International AIDS Society

Response to DRV/RTV in Children With Antiretroviral Experience

Author: Mark Mascolini

06 July 2013

More than three quarters of children with antiretroviral experience reached an undetectable viral load with a regimen containing darunavir/ritonavir (DRV/RTV) after 48 weeks in the ARIEL trial. The investigators recorded only 3 virologic failures and one dropout because of adverse events in this 21-child study.

The US Food and Drug Administration licensed darunavir/ritonavir for antiretroviral-experienced children from 3 to 6 years old and weighing 10 to under 20 kg on the basis of week-24 ARIEL results. At the 7th IAS Conference in Kuala Lumpur, researchers detailed 48-week findings from this phase 2, open-label, 5-country trial. All study participants had taken antiretroviral therapy for at least 12 weeks, had a viral load above 1000 copies/mL, and had fewer than 3 darunavir-associated resistance mutations.

After 2 weeks of treatment and pharmacokinetic analysis, the researchers selected darunavir/ritonavir doses of 25/3 mg/kg twice daily for children weighing 10 to under 15 kg and 375/50 mg/kg twice daily for those weighing 15 to under 20 kg. All children took oral suspension darunavir/ritonavir along with two or three nucleosides selected by the investigator.

Eleven of 21 study participants were girls; 12 were black or African American, 6 were white, 2 were mixed race, and 1 was Asian. Children had a median age of 4.4 years (range 3 to 6). Viral load at study entry averaged about 22,000 copies/mL, and initial median CD4 count was 927. Children had few PI mutations or darunavir-specific mutations.

Through an average 48 weeks of treatment, only 1 child had an adverse event possibly related to darunavir (QT prolongation on ECG), and only 1 child stopped treatment (because of grade 2 vomiting probably related to ritonavir). No children had clinically relevant changes in lab values.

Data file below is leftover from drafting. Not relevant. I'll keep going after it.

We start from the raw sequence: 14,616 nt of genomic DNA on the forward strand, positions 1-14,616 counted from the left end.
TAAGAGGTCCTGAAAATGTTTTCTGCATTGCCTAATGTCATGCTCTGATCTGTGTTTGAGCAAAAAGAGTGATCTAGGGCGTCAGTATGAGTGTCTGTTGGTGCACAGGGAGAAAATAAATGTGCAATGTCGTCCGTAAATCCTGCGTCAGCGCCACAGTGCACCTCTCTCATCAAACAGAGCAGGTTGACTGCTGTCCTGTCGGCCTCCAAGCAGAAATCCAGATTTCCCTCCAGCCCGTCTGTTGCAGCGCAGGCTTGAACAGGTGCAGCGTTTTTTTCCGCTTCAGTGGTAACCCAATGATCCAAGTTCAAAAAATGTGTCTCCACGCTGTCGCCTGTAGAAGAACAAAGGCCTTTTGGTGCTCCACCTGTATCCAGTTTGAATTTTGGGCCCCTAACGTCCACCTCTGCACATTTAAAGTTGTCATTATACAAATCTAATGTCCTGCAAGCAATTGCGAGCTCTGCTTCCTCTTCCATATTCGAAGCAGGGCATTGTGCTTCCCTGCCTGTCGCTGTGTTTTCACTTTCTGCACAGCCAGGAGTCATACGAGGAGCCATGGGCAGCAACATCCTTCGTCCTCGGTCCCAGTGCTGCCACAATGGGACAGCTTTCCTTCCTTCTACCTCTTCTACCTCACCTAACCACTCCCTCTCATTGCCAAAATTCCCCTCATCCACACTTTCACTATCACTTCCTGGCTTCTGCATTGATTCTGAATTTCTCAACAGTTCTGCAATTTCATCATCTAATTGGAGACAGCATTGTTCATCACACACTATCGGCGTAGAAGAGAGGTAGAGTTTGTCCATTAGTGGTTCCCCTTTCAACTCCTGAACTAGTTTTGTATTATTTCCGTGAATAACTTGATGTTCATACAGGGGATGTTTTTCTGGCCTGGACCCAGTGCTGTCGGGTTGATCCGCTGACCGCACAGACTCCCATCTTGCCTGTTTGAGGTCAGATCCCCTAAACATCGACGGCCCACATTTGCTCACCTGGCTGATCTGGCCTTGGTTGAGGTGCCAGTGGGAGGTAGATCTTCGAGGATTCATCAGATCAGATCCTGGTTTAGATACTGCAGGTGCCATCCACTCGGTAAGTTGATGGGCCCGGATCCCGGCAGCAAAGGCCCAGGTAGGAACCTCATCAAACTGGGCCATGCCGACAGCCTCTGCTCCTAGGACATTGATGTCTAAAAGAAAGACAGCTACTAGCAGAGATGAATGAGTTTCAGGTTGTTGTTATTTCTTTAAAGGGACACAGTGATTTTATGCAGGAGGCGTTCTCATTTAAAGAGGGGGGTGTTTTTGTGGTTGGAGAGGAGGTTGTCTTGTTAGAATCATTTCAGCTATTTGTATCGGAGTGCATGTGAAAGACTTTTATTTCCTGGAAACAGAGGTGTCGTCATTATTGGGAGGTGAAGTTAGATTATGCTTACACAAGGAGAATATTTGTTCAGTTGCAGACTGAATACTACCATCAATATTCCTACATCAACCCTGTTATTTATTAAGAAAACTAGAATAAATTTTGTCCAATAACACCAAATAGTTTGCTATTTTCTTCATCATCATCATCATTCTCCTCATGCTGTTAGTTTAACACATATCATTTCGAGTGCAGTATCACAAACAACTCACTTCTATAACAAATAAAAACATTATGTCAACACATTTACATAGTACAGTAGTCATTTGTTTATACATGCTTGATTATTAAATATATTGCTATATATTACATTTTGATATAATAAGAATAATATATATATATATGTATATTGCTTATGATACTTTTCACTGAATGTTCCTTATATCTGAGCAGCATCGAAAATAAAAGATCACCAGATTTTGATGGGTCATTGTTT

After 48 weeks of treatment, a time-to-loss-of-virologic-response analysis determined that 81% of children had a viral load below 50 copies and 85.7% had a viral load below 400 copies/mL. The FDA-favored snapshot analysis determined that 71.4% of children had a viral load below 50 copies at week 48. During the 48 weeks of treatment, CD4 percent rose an average 4%.

Of the 2 children who had darunavir-related resistance mutations when ARIEL began, both had a viral load below 50 copies at weeks 24 and 48. Of the 3 children with virologic failure at week 48, 2 never reached an undetectable viral load and 1 had a viral load rebound. Two of the 3 children with virologic failure had genotypes for resistance mutations at weeks 0 and 48; no protease inhibitor or nucleoside mutations emerged in either, and both children remained susceptible to darunavir and to nucleosides in the regimen.

Source: A. Violari, R. Bologna, N. Kumarasamy, et al. Safety and efficacy of darunavir/ritonavir in treatment-experienced pediatric patients aged 3 to < 6 Years: week 48 analysis of the ARIEL trial. 7th IAS Conference on HIV Pathogenesis, Treatment and Prevention, June 30-July 3, 2013, Kuala Lumpur. Abstract MOAB0102.

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